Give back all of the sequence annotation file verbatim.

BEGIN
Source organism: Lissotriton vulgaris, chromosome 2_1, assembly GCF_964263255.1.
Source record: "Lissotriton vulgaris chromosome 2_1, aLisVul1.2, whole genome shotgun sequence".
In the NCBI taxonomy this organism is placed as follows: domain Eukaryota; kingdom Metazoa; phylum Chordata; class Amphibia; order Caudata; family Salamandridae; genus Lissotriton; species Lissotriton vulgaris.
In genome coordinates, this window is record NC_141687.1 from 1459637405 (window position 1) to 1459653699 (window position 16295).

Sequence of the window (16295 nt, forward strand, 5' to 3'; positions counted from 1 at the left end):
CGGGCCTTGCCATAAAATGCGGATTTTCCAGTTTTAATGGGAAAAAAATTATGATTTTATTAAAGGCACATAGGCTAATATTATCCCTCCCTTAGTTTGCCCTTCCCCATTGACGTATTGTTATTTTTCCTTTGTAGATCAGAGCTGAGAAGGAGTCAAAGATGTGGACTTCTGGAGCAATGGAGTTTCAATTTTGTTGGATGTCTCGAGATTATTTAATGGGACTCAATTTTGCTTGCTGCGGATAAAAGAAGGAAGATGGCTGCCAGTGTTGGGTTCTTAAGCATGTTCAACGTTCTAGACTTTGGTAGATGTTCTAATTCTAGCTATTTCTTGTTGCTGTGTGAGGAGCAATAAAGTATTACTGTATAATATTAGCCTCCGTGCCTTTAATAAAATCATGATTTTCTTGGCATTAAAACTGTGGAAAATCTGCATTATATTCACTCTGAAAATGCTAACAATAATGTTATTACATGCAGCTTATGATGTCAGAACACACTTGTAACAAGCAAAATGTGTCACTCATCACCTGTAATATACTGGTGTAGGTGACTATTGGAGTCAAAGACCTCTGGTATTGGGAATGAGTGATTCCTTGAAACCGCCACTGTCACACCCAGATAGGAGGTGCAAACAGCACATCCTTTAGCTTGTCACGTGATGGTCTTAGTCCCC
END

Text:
Source organism: Lissotriton vulgaris, chromosome 2_1, assembly GCF_964263255.1.
Source record: "Lissotriton vulgaris chromosome 2_1, aLisVul1.2, whole genome shotgun sequence".
In the NCBI taxonomy this organism is placed as follows: domain Eukaryota; kingdom Metazoa; phylum Chordata; class Amphibia; order Caudata; family Salamandridae; genus Lissotriton; species Lissotriton vulgaris.
In genome coordinates, this window is record NC_141687.1 from 1459637405 (window position 1) to 1459653699 (window position 16295).

Sequence of the window (16295 nt, forward strand, 5' to 3'; positions counted from 1 at the left end):
CGGGCCTTGCCATAAAATGCGGATTTTCCAGTTTTAATGGGAAAAAAATTATGATTTTATTAAAGGCACATAGGCTAATATTATCCCTCCCTTAGTTTGCCCTTCCCCATTGACGTATTGTTATTTTTCCTTTGTAGATCAGAGCTGAGAAGGAGTCAAAGATGTGGACTTCTGGAGCAATGGAGTTTCAATTTTGTTGGATGTCTCGAGATTATTTAATGGGACTCAATTTTGCTTGCTGCGGATAAAAGAAGGAAGATGGCTGCCAGTGTTGGGTTCTTAAGCATGTTCAACGTTCTAGACTTTGGTAGATGTTCTAATTCTAGCTATTTCTTGTTGCTGTGTGAGGAGCAATAAAGTATTACTGTATAATATTAGCCTCCGTGCCTTTAATAAAATCATGATTTTCTTGGCATTAAAACTGTGGAAAATCTGCATTATATTCACTCTGAAAATGCTAACAATAATGTTATTACATGCAGCTTATGATGTCAGAACACACTTGTAACAAGCAAAATGTGTCACTCATCACCTGTAATATACTGGTGTAGGTGACTATTGGAGTCAAAGACCTCTGGTATTGGGAATGAGTGATTCCTTGAAACCGCCACTGTCACACCCAGATAGGAGGTGCAAACAGCACATCCTTTAGCTTGTCACGTGATGGTCTTAGTCCCC